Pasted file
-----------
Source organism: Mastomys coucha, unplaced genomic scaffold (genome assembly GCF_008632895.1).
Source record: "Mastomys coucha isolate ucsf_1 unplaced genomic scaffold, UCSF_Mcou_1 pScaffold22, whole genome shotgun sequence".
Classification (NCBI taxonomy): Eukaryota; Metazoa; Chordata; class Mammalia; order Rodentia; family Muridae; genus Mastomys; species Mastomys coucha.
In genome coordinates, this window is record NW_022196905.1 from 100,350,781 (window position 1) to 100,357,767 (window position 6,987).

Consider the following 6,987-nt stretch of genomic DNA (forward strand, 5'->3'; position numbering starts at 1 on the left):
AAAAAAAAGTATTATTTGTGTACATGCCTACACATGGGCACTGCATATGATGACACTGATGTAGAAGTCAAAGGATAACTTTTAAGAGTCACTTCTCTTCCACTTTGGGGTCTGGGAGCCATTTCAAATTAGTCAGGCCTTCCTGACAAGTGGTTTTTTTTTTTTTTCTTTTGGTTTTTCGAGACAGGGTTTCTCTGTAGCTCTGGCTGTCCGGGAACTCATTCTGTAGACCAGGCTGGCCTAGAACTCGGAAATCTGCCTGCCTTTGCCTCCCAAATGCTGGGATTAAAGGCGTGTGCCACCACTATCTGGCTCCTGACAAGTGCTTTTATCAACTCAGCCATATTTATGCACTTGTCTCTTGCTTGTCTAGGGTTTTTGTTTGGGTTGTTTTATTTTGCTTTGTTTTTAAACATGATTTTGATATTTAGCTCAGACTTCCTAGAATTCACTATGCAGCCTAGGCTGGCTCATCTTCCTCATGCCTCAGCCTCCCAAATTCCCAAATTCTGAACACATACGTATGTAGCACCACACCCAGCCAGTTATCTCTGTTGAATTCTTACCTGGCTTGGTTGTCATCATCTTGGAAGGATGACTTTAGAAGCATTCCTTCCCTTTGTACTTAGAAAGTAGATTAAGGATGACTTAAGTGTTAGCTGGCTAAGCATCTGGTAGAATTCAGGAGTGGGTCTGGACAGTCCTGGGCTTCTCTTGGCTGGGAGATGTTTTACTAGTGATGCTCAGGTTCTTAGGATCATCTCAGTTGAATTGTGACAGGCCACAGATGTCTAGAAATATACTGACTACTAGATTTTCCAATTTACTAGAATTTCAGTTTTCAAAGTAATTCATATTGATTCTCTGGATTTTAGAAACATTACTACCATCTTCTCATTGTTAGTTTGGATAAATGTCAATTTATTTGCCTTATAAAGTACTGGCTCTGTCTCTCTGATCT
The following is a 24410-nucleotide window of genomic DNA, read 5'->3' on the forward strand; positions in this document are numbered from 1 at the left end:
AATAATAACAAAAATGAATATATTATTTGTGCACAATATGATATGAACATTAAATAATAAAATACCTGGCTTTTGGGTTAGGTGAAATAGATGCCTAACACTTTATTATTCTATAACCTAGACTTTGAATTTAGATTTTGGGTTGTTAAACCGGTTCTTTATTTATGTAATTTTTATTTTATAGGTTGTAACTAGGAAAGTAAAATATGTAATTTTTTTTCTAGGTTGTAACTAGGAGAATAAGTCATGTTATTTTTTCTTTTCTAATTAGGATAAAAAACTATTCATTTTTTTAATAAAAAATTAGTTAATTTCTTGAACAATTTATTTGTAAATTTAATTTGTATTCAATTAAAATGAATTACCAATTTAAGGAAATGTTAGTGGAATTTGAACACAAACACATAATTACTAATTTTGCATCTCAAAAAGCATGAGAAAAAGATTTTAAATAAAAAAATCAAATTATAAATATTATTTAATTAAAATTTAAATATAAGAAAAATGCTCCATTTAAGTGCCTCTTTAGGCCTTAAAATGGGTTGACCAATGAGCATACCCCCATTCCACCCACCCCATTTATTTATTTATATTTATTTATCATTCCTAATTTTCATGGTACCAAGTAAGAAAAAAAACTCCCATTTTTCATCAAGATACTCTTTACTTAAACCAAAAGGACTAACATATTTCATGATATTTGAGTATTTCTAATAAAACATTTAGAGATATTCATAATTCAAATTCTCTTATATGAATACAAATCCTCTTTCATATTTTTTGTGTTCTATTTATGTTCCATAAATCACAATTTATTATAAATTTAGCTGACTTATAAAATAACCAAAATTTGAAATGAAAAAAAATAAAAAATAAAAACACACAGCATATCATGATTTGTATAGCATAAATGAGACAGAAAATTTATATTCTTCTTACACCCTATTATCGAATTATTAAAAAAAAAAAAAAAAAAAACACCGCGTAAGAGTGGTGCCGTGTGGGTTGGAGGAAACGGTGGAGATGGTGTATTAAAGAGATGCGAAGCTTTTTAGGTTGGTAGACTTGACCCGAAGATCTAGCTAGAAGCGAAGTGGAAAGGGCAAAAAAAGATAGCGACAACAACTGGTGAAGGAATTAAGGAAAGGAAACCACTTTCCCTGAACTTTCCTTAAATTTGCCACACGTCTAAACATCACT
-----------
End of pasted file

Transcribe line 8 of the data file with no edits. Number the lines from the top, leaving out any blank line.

AATAATAACAAAAATGAATATATTATTTGTGCACAATATGATATGAACATTAAATAATAAAATACCTGGCTTTTGGGTTAGGTGAAATAGATGCCTAACACTTTATTATTCTATAACCTAGACTTTGAATTTAGATTTTGGGTTGTTAAACCGGTTCTTTATTTATGTAATTTTTATTTTATAGGTTGTAACTAGGAAAGTAAAATATGTAATTTTTTTTCTAGGTTGTAACTAGGAGAATAAGTCATGTTATTTTTTCTTTTCTAATTAGGATAAAAAACTATTCATTTTTTTAATAAAAAATTAGTTAATTTCTTGAACAATTTATTTGTAAATTTAATTTGTATTCAATTAAAATGAATTACCAATTTAAGGAAATGTTAGTGGAATTTGAACACAAACACATAATTACTAATTTTGCATCTCAAAAAGCATGAGAAAAAGATTTTAAATAAAAAAATCAAATTATAAATATTATTTAATTAAAATTTAAATATAAGAAAAATGCTCCATTTAAGTGCCTCTTTAGGCCTTAAAATGGGTTGACCAATGAGCATACCCCCATTCCACCCACCCCATTTATTTATTTATATTTATTTATCATTCCTAATTTTCATGGTACCAAGTAAGAAAAAAAACTCCCATTTTTCATCAAGATACTCTTTACTTAAACCAAAAGGACTAACATATTTCATGATATTTGAGTATTTCTAATAAAACATTTAGAGATATTCATAATTCAAATTCTCTTATATGAATACAAATCCTCTTTCATATTTTTTGTGTTCTATTTATGTTCCATAAATCACAATTTATTATAAATTTAGCTGACTTATAAAATAACCAAAATTTGAAATGAAAAAAAATAAAAAATAAAAACACACAGCATATCATGATTTGTATAGCATAAATGAGACAGAAAATTTATATTCTTCTTACACCCTATTATCGAATTATTAAAAAAAAAAAAAAAAAAAACACCGCGTAAGAGTGGTGCCGTGTGGGTTGGAGGAAACGGTGGAGATGGTGTATTAAAGAGATGCGAAGCTTTTTAGGTTGGTAGACTTGACCCGAAGATCTAGCTAGAAGCGAAGTGGAAAGGGCAAAAAAAGATAGCGACAACAACTGGTGAAGGAATTAAGGAAAGGAAACCACTTTCCCTGAACTTTCCTTAAATTTGCCACACGTCTAAACATCACT